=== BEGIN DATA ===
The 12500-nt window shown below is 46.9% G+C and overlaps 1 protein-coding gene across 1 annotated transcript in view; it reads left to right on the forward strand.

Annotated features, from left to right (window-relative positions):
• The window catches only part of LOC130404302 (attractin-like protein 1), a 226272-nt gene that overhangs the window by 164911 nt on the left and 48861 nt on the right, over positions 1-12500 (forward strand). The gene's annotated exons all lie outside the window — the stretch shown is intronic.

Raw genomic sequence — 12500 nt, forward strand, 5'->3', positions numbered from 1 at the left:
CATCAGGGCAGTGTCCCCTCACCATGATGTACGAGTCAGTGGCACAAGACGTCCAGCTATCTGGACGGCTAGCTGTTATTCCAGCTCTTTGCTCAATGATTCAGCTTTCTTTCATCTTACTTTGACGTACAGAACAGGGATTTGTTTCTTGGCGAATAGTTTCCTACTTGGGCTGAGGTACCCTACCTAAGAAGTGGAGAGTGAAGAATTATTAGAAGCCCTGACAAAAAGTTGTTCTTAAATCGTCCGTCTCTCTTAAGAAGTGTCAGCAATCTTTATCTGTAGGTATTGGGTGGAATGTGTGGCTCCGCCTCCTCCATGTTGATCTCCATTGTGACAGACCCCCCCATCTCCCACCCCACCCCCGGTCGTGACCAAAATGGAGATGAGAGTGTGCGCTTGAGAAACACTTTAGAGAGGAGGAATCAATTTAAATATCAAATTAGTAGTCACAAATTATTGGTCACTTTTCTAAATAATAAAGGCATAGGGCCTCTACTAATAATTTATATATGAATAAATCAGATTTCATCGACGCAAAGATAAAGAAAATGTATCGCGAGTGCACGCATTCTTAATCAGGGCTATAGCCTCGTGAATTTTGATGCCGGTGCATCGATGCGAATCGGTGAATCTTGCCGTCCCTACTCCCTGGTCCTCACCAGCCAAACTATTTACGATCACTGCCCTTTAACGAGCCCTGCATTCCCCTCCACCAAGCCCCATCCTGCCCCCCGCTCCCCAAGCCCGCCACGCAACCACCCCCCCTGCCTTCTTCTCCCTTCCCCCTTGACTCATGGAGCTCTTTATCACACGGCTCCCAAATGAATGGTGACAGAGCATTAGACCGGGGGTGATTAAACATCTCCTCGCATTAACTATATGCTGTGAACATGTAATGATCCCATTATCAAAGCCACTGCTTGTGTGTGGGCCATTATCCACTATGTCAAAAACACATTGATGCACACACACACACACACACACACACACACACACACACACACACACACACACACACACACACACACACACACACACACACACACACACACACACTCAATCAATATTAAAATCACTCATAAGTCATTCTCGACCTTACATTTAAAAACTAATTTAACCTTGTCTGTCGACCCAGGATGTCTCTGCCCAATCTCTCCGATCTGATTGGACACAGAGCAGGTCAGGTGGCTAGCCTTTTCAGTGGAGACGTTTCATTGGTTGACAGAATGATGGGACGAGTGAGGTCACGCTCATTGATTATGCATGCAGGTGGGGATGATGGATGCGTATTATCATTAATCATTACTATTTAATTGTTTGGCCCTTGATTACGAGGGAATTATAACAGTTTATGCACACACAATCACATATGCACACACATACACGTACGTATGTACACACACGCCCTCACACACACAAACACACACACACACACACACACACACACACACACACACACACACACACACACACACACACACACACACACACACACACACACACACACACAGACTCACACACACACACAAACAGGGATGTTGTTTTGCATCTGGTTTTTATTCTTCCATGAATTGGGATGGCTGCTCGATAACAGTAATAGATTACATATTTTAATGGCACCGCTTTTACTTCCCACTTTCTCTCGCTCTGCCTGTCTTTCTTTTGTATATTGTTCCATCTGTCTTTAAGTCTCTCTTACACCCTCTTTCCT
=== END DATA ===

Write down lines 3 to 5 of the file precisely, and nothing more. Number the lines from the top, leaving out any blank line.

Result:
• The window catches only part of LOC130404302 (attractin-like protein 1), a 226272-nt gene that overhangs the window by 164911 nt on the left and 48861 nt on the right, over positions 1-12500 (forward strand). The gene's annotated exons all lie outside the window — the stretch shown is intronic.

Raw genomic sequence — 12500 nt, forward strand, 5'->3', positions numbered from 1 at the left:
CATCAGGGCAGTGTCCCCTCACCATGATGTACGAGTCAGTGGCACAAGACGTCCAGCTATCTGGACGGCTAGCTGTTATTCCAGCTCTTTGCTCAATGATTCAGCTTTCTTTCATCTTACTTTGACGTACAGAACAGGGATTTGTTTCTTGGCGAATAGTTTCCTACTTGGGCTGAGGTACCCTACCTAAGAAGTGGAGAGTGAAGAATTATTAGAAGCCCTGACAAAAAGTTGTTCTTAAATCGTCCGTCTCTCTTAAGAAGTGTCAGCAATCTTTATCTGTAGGTATTGGGTGGAATGTGTGGCTCCGCCTCCTCCATGTTGATCTCCATTGTGACAGACCCCCCCATCTCCCACCCCACCCCCGGTCGTGACCAAAATGGAGATGAGAGTGTGCGCTTGAGAAACACTTTAGAGAGGAGGAATCAATTTAAATATCAAATTAGTAGTCACAAATTATTGGTCACTTTTCTAAATAATAAAGGCATAGGGCCTCTACTAATAATTTATATATGAATAAATCAGATTTCATCGACGCAAAGATAAAGAAAATGTATCGCGAGTGCACGCATTCTTAATCAGGGCTATAGCCTCGTGAATTTTGATGCCGGTGCATCGATGCGAATCGGTGAATCTTGCCGTCCCTACTCCCTGGTCCTCACCAGCCAAACTATTTACGATCACTGCCCTTTAACGAGCCCTGCATTCCCCTCCACCAAGCCCCATCCTGCCCCCCGCTCCCCAAGCCCGCCACGCAACCACCCCCCCTGCCTTCTTCTCCCTTCCCCCTTGACTCATGGAGCTCTTTATCACACGGCTCCCAAATGAATGGTGACAGAGCATTAGACCGGGGGTGATTAAACATCTCCTCGCATTAACTATATGCTGTGAACATGTAATGATCCCATTATCAAAGCCACTGCTTGTGTGTGGGCCATTATCCACTATGTCAAAAACACATTGATGCACACACACACACACACACACACACACACACACACACACACACACACACACACACACACACACACACACACACACACACACACACACACACACTCAATCAATATTAAAATCACTCATAAGTCATTCTCGACCTTACATTTAAAAACTAATTTAACCTTGTCTGTCGACCCAGGATGTCTCTGCCCAATCTCTCCGATCTGATTGGACACAGAGCAGGTCAGGTGGCTAGCCTTTTCAGTGGAGACGTTTCATTGGTTGACAGAATGATGGGACGAGTGAGGTCACGCTCATTGATTATGCATGCAGGTGGGGATGATGGATGCGTATTATCATTAATCATTACTATTTAATTGTTTGGCCCTTGATTACGAGGGAATTATAACAGTTTATGCACACACAATCACATATGCACACACATACACGTACGTATGTACACACACGCCCTCACACACACAAACACACACACACACACACACACACACACACACACACACACACACACACACACACACACACACACACACACACACACACACACACACACACAGACTCACACACACACACAAACAGGGATGTTGTTTTGCATCTGGTTTTTATTCTTCCATGAATTGGGATGGCTGCTCGATAACAGTAATAGATTACATATTTTAATGGCACCGCTTTTACTTCCCACTTTCTCTCGCTCTGCCTGTCTTTCTTTTGTATATTGTTCCATCTGTCTTTAAGTCTCTCTTACACCCTCTTTCCT